Are You a Lawnmower Parent?
Have you heard? There’s a new “parent” in town! Introducing, the Lawnmower Parent. In contrast to the emotionally supportive Elephant Parent or the overbearing Tiger Parent, the Lawnmower Parent will go to any lengths to smooth the path in front of their children so that the children never have to experience anxiety, struggles, challenges, or adversity.
If you’re a Lawnmower Parent, you most likely have done the following:
- You “help” with homework, or in other words, do most of it for your child. You may have done entire assignments for your child.
- You are the school’s top volunteer, but not out of the kindness of your heart. You want to have an “in” with teachers and administration.
- You have been known to “negotiate” your child’s grades and friend groups by selectively choosing who they play with outside of school.
Elisa H., a local mother whose name has been changed, shares that while at school, her daughter’s friend texted her because her daughter had forgotten her cell phone in the car. Elisa responded to the text by immediately leaving work, driving to the school, and delivering the phone to her daughter.
Lawnmower Parents don’t come from a bad place, some simply want to shelter their children from situations that were difficult for them when they were children. Self-described Lawnmower dad, Robert M., shares that he “mows” down his daughter’s obstacles because he had a tough childhood. His mother was emotionally cold and his dad was not in his life. “I had no one to take any burden off of me. It was all on me and I was too little for that. I stumbled so much and I don’t want that for her. There will be plenty of opportunities for that in the future,” he shares.
However, there is a downside to consistently running to your child’s rescue. Patti Dowling, a therapist at Baton Rouge Counseling Associates, explains, “In the short term, kids may feel relief when a parent clears obstacles that would otherwise produce negative consequences, but long-term growth suffers by taking away opportunities for that growth. Discomfort from consequences is often the catalyst for change in behavior. If a child gets a bad grade on a test and the parent goes to bat for them with the teacher, the child loses the opportunity to learn how to negotiate and communicate with the teacher. Additionally, the parent inadvertently sends the message that the child can’t take care of his own situations, thus fostering dependence and stunting the development of self-efficacy. Self-efficacy involves what we think about our own ability to perform and is related to our experiences. When there is a pattern of parenting this way, kids may end up down the road in college, for example, ill-equipped to handle their own business which could lead to anxiety, low distress tolerance, and depression.”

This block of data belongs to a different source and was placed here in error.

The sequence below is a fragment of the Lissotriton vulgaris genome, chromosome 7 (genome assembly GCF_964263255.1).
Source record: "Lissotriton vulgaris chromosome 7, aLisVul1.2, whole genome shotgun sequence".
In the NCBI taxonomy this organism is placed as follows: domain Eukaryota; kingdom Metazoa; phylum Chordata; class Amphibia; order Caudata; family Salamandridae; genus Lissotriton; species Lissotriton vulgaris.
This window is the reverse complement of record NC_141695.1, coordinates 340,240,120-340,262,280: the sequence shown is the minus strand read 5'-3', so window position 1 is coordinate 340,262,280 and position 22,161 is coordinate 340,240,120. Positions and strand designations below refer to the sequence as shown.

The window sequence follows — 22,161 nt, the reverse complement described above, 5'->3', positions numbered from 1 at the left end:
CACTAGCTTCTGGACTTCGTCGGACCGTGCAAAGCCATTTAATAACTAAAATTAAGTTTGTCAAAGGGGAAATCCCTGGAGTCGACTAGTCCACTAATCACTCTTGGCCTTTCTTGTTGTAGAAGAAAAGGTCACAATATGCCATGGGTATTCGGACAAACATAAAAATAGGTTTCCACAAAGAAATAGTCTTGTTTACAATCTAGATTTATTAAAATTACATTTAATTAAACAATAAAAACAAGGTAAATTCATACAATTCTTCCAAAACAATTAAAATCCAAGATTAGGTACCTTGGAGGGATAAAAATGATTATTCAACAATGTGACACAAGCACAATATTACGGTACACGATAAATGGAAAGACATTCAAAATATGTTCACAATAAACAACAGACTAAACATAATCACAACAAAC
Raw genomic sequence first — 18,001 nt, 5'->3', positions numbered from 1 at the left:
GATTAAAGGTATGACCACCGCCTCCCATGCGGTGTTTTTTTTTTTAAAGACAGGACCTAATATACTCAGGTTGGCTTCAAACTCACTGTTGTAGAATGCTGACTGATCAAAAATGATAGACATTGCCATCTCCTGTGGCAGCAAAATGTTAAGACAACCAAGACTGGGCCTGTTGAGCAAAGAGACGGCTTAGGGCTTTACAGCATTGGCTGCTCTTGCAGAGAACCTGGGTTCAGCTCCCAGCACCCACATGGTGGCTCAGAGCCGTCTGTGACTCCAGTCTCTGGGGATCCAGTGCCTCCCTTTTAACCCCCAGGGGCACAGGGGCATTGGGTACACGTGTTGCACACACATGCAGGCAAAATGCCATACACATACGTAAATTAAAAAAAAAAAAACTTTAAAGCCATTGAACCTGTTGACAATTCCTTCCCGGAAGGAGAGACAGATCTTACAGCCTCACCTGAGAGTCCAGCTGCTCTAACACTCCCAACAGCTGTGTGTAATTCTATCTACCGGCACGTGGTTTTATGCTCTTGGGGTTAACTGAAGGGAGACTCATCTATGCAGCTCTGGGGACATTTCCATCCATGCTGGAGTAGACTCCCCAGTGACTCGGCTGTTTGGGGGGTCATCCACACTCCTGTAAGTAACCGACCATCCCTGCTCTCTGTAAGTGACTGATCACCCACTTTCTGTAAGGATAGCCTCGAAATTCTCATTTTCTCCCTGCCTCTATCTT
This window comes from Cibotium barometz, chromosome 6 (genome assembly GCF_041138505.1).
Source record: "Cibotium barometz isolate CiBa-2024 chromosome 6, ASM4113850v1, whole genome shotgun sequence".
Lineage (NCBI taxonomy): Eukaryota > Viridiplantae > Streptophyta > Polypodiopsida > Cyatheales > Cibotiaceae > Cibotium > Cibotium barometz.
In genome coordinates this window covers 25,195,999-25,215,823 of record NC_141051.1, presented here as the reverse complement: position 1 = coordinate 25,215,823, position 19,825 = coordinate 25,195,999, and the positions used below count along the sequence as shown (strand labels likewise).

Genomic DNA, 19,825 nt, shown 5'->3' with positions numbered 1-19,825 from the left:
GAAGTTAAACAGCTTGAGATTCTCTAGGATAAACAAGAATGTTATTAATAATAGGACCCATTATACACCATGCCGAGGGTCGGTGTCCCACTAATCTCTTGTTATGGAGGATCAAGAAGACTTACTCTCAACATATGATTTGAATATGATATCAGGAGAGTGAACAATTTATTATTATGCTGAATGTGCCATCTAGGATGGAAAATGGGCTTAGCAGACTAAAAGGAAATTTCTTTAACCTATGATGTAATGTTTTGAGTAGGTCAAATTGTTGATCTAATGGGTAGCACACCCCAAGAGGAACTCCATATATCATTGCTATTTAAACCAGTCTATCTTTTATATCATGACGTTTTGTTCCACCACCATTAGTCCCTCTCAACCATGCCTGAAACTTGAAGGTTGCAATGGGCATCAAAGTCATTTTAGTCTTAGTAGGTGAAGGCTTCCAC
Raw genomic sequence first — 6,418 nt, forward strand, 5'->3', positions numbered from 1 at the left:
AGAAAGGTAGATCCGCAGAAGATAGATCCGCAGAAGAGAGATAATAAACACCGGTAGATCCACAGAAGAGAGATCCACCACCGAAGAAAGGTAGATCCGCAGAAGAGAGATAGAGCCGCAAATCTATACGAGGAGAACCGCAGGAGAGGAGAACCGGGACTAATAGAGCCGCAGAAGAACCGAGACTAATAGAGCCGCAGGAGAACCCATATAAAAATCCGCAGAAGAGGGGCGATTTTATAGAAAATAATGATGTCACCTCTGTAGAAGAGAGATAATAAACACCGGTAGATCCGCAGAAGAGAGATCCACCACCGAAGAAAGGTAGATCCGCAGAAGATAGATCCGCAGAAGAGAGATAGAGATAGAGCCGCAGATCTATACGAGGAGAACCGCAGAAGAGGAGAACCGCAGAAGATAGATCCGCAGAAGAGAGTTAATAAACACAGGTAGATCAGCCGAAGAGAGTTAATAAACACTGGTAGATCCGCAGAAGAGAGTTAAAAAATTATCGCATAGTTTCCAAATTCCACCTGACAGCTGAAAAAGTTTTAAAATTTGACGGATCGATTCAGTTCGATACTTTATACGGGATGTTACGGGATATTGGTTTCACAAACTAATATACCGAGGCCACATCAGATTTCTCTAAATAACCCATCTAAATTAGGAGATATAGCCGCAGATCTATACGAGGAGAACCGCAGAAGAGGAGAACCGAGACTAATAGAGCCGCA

Long-term consequences of Lawnmower Parenting can include unhealthy coping skills such as shutting down in the face of emotional strain, internalizing, addiction, blaming others for their own shortcomings, and children who are reluctant to take risks due to the overwhelming fear of failure.
Teachers, as well as therapists, are seeing the ramifications of Lawnmower Parenting. “Struggle is necessary for learning to take place,” shares teacher and mother, Layla D. “When we learn new things, it’s uncomfortable, it’s challenging, it’s frustrating, and sometimes just not fun. Parents never want to see their children struggle; however, by eliminating moments of struggle for their children, parents are handicapping them. By the time their children reach adulthood, they are often unable to function without the support they’ve received their entire lives. They’re unable to own their mistakes and struggle with being productive. A former principal once said to ‘Never give a child a crutch he or she doesn’t need.’ Yes, there are times when students need support, but simply providing support before the student has even experienced some struggle is in no way beneficial to that child.”
And now, parents have even more access to their children than they did before. Because of technology, parents are able to keep up with their children academically and personally. Dowling adds, “It is easier than ever to stay connected and on top of our kid’s business. Whether it occurs via email to the school or staying abreast to social media issues, parents have access to more information. Some of this increased information causes parental anxiety and therefore parents choose this type of parenting approach to prevent that, without asking themselves if the experience, although potentially painful, could produce growth and maturity in their child.”
There are negative effects of Lawnmower Parenting, but if you are a Lawnmower Parent, don't be hard on yourself. Focus on giving your child room to grow, allowing him to complete his homework assignments on his own, talk with his teacher about his grades, and take responsibility for his actions. In the end, you both win. ■